Friday, 22 February 2013

Where's quantum Wally?

It's appropriate that the episode of The Big Bang Theory I watched last night featured as part of a kind of nerd Olympics a competitive game of Where's Wally (or to be precise, the US variant of the book Where's Waldo? - why did they change the name?) where contestants were handicapped by playing without their glasses. There's something very Where's Wally? like about my topic today, which is the puzzle of where a quantum particle like an electron or a photon is when you aren't looking at it.

Here's the thing. Unless you observe it and pin it down, a quantum particle's location is fuzzy. The position is described by Schrödinger equation, which tells you the probability of it being in any location, but this isn't like saying I can give a probability for where I am in the house, because in practice I actually will be in one, specific place at any one time. In the case of the quantum particle the probability is all there is. The best we can say is the particle literally doesn't have a fixed location, we can only say that there are various probabilities of where we would find it if we looked.

Young's slits
So far so good. This fuzziness of location is important, because it explains why it is easy to think that quantum particles are, in fact, waves. The classic example is Young's slits. A couple of hundred years ago, Thomas Young set light through a pair of slits so that the beams merged on a screen behind them. The result was a series of light and dark bands. This was used to show that light is a wave, because waves 'interfere' with each other. If two waves meet and they are both rippling up at the same point, the result will be a bigger wave. If one is rippling up and the other down, they will cancel each other out. And for light this would produce those dark and light bands.

The only thing is, we now know that light can be described as quantum particles - photons. And even if you send those one at a time through Young's slits, the interference pattern still builds up. The same goes for other quantum particles like electrons, which produce exactly the same effect.

The reason I bring this up now is I am currently reading for review a book called The Quantum Divide, which is about half way between a popular science book and a student text, and which takes some offence at the way this quantum strangeness is often portrayed. What popular science books frequently say, and I think I have been guilty of this, is that a particle goes through both slits (i.e. is in more than one place at a time) and interferes with itself. Gerry and Bruno (I'm not being overly familiar, these are surnames), the authors of the book, take serious umbrage at this wording:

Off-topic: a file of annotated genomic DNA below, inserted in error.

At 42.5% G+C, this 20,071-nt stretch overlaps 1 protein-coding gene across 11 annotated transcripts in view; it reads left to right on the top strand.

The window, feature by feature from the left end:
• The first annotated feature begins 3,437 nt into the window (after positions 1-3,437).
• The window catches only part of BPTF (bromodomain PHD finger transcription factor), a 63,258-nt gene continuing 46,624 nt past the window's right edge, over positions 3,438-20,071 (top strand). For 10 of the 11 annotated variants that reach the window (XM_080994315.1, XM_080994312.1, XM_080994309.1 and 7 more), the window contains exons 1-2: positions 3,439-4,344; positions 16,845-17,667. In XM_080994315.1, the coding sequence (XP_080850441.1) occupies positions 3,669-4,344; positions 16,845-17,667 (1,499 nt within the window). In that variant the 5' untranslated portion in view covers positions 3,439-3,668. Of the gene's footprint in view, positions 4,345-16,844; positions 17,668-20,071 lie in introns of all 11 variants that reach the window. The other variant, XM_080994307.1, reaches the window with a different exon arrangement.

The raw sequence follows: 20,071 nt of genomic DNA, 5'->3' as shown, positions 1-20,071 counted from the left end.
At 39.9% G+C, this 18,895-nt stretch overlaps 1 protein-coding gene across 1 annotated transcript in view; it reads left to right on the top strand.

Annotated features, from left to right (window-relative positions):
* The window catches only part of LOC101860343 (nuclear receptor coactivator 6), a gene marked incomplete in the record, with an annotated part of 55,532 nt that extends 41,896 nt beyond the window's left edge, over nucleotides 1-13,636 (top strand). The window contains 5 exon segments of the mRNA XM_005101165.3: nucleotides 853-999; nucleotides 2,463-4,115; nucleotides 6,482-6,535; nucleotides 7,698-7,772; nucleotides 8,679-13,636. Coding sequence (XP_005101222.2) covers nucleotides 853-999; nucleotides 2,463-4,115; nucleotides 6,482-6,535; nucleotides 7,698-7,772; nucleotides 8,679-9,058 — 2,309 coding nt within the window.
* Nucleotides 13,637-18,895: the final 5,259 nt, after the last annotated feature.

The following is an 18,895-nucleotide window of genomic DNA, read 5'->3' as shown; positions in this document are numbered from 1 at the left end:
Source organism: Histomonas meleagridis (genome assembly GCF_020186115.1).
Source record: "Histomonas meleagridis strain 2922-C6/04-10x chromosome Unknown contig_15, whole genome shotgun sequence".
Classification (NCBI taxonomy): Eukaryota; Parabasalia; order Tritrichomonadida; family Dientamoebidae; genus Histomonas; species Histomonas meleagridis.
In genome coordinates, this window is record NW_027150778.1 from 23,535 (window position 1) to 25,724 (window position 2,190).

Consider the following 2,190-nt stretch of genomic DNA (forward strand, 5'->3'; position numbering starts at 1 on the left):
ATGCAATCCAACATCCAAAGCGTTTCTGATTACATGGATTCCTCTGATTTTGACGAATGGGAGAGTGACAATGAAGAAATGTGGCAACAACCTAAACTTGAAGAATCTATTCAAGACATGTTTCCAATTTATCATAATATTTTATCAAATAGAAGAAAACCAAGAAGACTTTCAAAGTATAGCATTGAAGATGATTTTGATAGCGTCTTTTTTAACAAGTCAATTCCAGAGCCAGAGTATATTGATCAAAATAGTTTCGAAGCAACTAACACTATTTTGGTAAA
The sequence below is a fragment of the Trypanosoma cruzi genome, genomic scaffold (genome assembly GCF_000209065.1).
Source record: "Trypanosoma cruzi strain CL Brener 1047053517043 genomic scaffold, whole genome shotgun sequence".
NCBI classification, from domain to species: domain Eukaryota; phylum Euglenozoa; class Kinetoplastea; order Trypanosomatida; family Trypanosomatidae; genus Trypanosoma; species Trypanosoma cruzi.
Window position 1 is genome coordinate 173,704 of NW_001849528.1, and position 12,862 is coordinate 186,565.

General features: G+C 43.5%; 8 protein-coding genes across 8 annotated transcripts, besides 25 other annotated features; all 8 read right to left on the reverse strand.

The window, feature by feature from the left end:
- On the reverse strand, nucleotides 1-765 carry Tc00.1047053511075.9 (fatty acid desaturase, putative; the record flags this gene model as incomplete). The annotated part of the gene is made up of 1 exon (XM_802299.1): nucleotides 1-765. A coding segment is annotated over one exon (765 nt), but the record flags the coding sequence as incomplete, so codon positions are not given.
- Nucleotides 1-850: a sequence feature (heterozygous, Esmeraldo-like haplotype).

We hasten to emphasize that quantum mechanics does not actually say that an electron can be in two places at once, hence the use of the proviso that quantum mechanics only superficially appears to allow the electron to be in two places at once.
And just to be clear why they are having to make this distinction:
Quantum theory does not predict that an object can be in two or more places at once. The false notion to the contrary often appears in the popular press, but is due to a naïve interpretation of quantum mechanics.
(Their emphasis in both cases.) In one way I am very grateful to G&B as I will be more careful with my wording as a result of this. But on the other hand, I think this typifies how scientists trying to present science to the general public can get a bad press. They no doubt think what they are doing is emphasizing their precision, but this comes across as the worst kind of academic bitching. More seriously, I think G&B are in danger of throwing the baby out with the bathwater. All descriptive models of something as counter-intuitive as quantum theory are inevitably approximations - what they are really doing here is not liking someone else's language, even though it gets the basic point across better than their version in some ways.

The idea that, say, a photon goes through both slits and interferes with itself is technically inaccurate. The photon is not in any place with certainty, but is only described by the wave equation, which gives it a probability of being located in each slit. And the interference is of that probability wave, not the photon itself. However it is arguable that the probability wave is the photon - that it is the only meaningful description of the photon and as such if we say that the probability wave has values at both slits and interferes with itself, we are surely not stretching things too far to replace the clumsy 'the probability wave' with 'the photon'.

Okay, it's not perfectly accurate, and we certainly should explain what we are doing and probably often fail to do so. But I don't think this is any more a problem than when physicists speak of the big bang or dark matter as if it they are facts, rather than our current best accepted theories. To make a big thing of it as G&B do is, frankly, to miss the point.

No comments:

Post a Comment